Choose appliances with care. It's easy to get carried away with all of the design elements that go into a kitchen renovation, but at the end of the day, remember the appliances are the true centerpiece of the space. Be sure to leave room in the budget to select the best appliances for your needs so you have all the functions, features and space to make using your new kitchen as enjoyable as possible.

      Think into the future. A kitchen renovation can be a costly venture, so it's a good idea to project years down the road as you consider your needs. Are there features that would enhance the safety if a baby (that soon will become an inquisitive toddler) joins the family? Are there elderly family members who may benefit from a lower or higher workstation down the road?

      Source: National Association of the Remodeling Industry

      Published with permission from RISMedia.

    • Pro Tips: How Your Yard Can Make or Break Curb Appeal

      13 September 2019

      Take it from some of social media’s top influencers: a carefully cultivated yard can cast your home in a whole new light for prospective homebuyers.

      A survey of high-profile lawn and garden social media accounts, conducted by outdoor power-equipment purveyors Troy-Bilt, revealed that the key to achieving curb appeal before selling is beautifying the outdoors. In fact, there are more than 486K pieces of #curbappeal content currently circulating on Instagram.

      The good news is that influencers agree: Good curb appeal is both design and maintenance simple. Here are some specific tips from the following social media stars who participated in the survey:

      - Amy Andrychowicz, Get Busy Gardening
      - Rochelle Greayer, Pith + Vigor
      - Eric Rochow, GardenFork
      - Erin Schanen, The Impatient Gardener

      Greayer: "Good maintenance and simplicity will go farther than trying to redesign your yard. Think of your house like a face: it needs to be washed and cleaned, and then you can take it to the next level with just a little makeup."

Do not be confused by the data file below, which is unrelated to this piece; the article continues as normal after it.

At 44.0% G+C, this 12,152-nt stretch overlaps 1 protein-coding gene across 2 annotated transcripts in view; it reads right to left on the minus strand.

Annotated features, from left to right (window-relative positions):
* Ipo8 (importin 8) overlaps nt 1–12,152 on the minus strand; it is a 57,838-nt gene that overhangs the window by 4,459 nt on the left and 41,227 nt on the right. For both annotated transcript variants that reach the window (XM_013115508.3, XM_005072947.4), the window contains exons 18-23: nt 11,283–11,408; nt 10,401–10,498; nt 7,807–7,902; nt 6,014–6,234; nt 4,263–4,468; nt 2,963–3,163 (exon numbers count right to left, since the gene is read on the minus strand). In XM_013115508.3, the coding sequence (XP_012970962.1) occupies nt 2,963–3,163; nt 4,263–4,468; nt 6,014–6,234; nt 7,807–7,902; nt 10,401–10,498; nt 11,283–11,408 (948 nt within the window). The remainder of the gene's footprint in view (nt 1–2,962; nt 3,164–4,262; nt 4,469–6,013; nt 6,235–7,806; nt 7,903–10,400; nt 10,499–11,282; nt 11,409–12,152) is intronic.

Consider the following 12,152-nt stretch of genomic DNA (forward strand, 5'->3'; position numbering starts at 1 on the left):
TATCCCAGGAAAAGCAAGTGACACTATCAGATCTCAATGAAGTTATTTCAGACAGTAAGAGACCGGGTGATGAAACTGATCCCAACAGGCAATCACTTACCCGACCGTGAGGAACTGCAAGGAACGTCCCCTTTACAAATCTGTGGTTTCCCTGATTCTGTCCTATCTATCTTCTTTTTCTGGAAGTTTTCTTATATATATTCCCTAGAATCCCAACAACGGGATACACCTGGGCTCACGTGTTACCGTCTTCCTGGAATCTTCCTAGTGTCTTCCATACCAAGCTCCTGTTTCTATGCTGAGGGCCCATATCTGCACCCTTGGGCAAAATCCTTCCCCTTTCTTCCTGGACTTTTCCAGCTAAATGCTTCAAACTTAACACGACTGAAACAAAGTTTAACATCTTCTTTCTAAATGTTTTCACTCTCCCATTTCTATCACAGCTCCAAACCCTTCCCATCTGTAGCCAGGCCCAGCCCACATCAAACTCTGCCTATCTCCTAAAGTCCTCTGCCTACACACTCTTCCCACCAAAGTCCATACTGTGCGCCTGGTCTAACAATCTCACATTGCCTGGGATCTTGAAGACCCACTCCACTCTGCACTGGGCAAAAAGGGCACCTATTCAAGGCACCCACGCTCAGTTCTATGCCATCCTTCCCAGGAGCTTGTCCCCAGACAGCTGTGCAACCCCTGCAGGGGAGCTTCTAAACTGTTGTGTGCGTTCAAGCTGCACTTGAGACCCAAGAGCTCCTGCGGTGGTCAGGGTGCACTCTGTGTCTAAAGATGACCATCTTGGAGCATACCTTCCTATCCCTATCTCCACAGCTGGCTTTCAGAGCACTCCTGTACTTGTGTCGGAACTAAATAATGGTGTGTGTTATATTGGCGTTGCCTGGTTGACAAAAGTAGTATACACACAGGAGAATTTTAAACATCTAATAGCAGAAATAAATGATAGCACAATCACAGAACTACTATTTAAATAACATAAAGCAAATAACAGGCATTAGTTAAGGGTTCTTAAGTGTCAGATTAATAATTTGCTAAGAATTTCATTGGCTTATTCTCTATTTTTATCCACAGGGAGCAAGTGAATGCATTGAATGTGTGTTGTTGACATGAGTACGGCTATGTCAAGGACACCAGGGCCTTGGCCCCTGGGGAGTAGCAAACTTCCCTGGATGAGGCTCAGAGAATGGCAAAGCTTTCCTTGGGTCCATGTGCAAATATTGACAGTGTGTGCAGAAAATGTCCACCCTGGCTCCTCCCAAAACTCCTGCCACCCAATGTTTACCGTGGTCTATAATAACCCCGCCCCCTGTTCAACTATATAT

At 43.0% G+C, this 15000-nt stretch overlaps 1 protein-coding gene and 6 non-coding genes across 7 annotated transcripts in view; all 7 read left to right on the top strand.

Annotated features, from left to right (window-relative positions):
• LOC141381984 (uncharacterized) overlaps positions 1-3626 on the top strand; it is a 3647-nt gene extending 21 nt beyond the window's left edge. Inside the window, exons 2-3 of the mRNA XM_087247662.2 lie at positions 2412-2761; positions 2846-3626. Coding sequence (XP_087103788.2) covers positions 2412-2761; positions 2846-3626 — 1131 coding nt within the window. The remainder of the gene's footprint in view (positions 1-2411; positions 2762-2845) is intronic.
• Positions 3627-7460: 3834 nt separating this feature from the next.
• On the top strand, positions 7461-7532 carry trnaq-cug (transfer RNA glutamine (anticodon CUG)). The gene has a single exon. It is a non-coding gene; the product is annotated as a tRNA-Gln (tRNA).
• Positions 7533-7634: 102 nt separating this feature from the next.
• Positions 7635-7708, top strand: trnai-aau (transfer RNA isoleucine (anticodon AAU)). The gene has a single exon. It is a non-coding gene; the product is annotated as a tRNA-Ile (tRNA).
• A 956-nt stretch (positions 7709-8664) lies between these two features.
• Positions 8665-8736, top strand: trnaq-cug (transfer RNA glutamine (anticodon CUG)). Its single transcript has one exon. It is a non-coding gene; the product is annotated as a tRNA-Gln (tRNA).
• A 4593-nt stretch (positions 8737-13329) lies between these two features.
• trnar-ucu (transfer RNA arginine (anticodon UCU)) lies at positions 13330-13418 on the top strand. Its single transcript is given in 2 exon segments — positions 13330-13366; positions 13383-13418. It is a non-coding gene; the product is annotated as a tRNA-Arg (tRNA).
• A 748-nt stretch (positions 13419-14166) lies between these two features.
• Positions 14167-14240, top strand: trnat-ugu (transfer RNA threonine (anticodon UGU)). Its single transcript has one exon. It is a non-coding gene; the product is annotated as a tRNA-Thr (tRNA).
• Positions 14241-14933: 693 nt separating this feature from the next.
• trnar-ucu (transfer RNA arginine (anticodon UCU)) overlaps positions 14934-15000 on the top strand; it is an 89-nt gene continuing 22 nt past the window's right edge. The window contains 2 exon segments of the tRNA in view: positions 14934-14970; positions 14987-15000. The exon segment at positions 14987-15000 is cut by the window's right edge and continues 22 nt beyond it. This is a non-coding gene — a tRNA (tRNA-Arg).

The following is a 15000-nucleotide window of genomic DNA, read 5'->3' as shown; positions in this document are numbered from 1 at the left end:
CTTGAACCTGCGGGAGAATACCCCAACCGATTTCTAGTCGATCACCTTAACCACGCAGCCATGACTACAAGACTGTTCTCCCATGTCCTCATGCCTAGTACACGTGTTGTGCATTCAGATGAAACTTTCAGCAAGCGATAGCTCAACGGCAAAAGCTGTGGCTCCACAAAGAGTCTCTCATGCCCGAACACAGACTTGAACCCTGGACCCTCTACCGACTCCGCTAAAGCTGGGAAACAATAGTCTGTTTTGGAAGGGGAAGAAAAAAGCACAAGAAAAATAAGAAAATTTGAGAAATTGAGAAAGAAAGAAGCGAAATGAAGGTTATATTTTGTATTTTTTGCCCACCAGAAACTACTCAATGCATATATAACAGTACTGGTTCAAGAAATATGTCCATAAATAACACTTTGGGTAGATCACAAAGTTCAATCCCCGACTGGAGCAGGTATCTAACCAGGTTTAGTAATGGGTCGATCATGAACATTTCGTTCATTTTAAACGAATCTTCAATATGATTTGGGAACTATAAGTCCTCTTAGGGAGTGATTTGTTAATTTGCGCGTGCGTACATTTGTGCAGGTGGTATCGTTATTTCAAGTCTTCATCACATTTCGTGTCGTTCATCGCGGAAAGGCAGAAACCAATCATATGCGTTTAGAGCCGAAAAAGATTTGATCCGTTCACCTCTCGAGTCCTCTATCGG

This means keeping up with routine tasks like weeding, edging, mowing and pruning, along with adding subtle touches of color from container plants to draw the eye to areas of the yard you want to highlight.

      Greayer especially gravitates toward creating defined garden bed edges (using an edger) and orderly lines with her lawn mower when tackling curb appeal in her own yard.

      Schanen: "Clutter is distracting in a yard, and it quickly looks disorderly. Simply picking things up and putting them away makes everything look tidy. Pressure washing the front of the house and entry steps goes even further. It shows that the person who lives there cares about their space."

      According to Schanen, no matter what type of yard or curb appeal needs you have, it all comes down to keeping it basic and attainable. "Sometimes all it takes is a cleanly cut edge to make even an imperfect lawn look great."

      Andrychowicz: Don’t focus on “too much flowers.”

      "Most perennial plants and shrubs only bloom for a short time and can look pretty boring the rest of the year. For best results, stagger plants with colorful foliage and varying bloom times to give you year-round color and the best curb appeal."

      At the start of every planting season, Andrychowicz and Rochow encourage individuals to trade plants with neighbors to add variety and help save on costs. This can easily be done by dividing perennials.

      Rochow: A surefire way to ruin a yard's aesthetic involves fertilizing. "Over-fertilizing can cause grass to turn yellow and create bald spots. Instead, use a time-release fertilizer, as it's much less likely to 'burn' your grass."

      He also recommends keeping grass longer to deliver a fuller look and prevent lawn damage from the sun.

      Published with permission from RISMedia.

    • Should You Consider Hurricane Insurance?

      12 September 2019

      As hurricane season peaks in September and October, it’s important to make sure you are considering adequate coverage for your home. Repeated battering or near misses from hurricanes in recent years means it could be smart to add hurricane insurance protection to your residential portfolio. But where should you begin?

      The USAA insurance company tells its customers that where you live in a hurricane-prone area can have a major impact on how much you pay for homeowners insurance - and whether you may need a separate policy for wind losses.